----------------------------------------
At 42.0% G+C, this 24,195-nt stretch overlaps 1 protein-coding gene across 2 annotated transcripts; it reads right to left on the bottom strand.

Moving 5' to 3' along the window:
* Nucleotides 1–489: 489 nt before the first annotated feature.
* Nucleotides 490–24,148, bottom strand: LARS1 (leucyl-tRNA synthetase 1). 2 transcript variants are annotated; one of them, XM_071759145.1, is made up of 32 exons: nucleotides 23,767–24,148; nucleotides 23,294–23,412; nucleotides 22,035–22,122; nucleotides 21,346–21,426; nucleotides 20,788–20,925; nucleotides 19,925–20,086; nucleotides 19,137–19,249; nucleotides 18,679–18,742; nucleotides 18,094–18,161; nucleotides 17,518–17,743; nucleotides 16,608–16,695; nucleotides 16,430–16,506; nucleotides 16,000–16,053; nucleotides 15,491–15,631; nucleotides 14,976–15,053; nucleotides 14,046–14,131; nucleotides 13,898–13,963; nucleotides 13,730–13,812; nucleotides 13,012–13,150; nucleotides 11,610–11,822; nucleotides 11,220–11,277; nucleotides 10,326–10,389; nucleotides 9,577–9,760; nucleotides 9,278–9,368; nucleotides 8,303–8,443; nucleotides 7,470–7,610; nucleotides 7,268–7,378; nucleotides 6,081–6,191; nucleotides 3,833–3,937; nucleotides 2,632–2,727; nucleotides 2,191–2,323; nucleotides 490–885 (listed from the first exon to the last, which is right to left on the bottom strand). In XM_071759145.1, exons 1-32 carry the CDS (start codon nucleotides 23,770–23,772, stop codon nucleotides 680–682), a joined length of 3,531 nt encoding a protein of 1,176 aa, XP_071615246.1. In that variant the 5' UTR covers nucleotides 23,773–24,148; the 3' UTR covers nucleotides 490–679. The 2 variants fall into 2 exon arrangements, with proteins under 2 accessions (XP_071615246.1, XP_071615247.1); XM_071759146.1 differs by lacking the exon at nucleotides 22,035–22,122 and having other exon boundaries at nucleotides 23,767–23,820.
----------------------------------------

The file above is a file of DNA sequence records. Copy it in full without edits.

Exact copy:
At 42.0% G+C, this 24,195-nt stretch overlaps 1 protein-coding gene across 2 annotated transcripts; it reads right to left on the bottom strand.

Moving 5' to 3' along the window:
* Nucleotides 1–489: 489 nt before the first annotated feature.
* Nucleotides 490–24,148, bottom strand: LARS1 (leucyl-tRNA synthetase 1). 2 transcript variants are annotated; one of them, XM_071759145.1, is made up of 32 exons: nucleotides 23,767–24,148; nucleotides 23,294–23,412; nucleotides 22,035–22,122; nucleotides 21,346–21,426; nucleotides 20,788–20,925; nucleotides 19,925–20,086; nucleotides 19,137–19,249; nucleotides 18,679–18,742; nucleotides 18,094–18,161; nucleotides 17,518–17,743; nucleotides 16,608–16,695; nucleotides 16,430–16,506; nucleotides 16,000–16,053; nucleotides 15,491–15,631; nucleotides 14,976–15,053; nucleotides 14,046–14,131; nucleotides 13,898–13,963; nucleotides 13,730–13,812; nucleotides 13,012–13,150; nucleotides 11,610–11,822; nucleotides 11,220–11,277; nucleotides 10,326–10,389; nucleotides 9,577–9,760; nucleotides 9,278–9,368; nucleotides 8,303–8,443; nucleotides 7,470–7,610; nucleotides 7,268–7,378; nucleotides 6,081–6,191; nucleotides 3,833–3,937; nucleotides 2,632–2,727; nucleotides 2,191–2,323; nucleotides 490–885 (listed from the first exon to the last, which is right to left on the bottom strand). In XM_071759145.1, exons 1-32 carry the CDS (start codon nucleotides 23,770–23,772, stop codon nucleotides 680–682), a joined length of 3,531 nt encoding a protein of 1,176 aa, XP_071615246.1. In that variant the 5' UTR covers nucleotides 23,773–24,148; the 3' UTR covers nucleotides 490–679. The 2 variants fall into 2 exon arrangements, with proteins under 2 accessions (XP_071615246.1, XP_071615247.1); XM_071759146.1 differs by lacking the exon at nucleotides 22,035–22,122 and having other exon boundaries at nucleotides 23,767–23,820.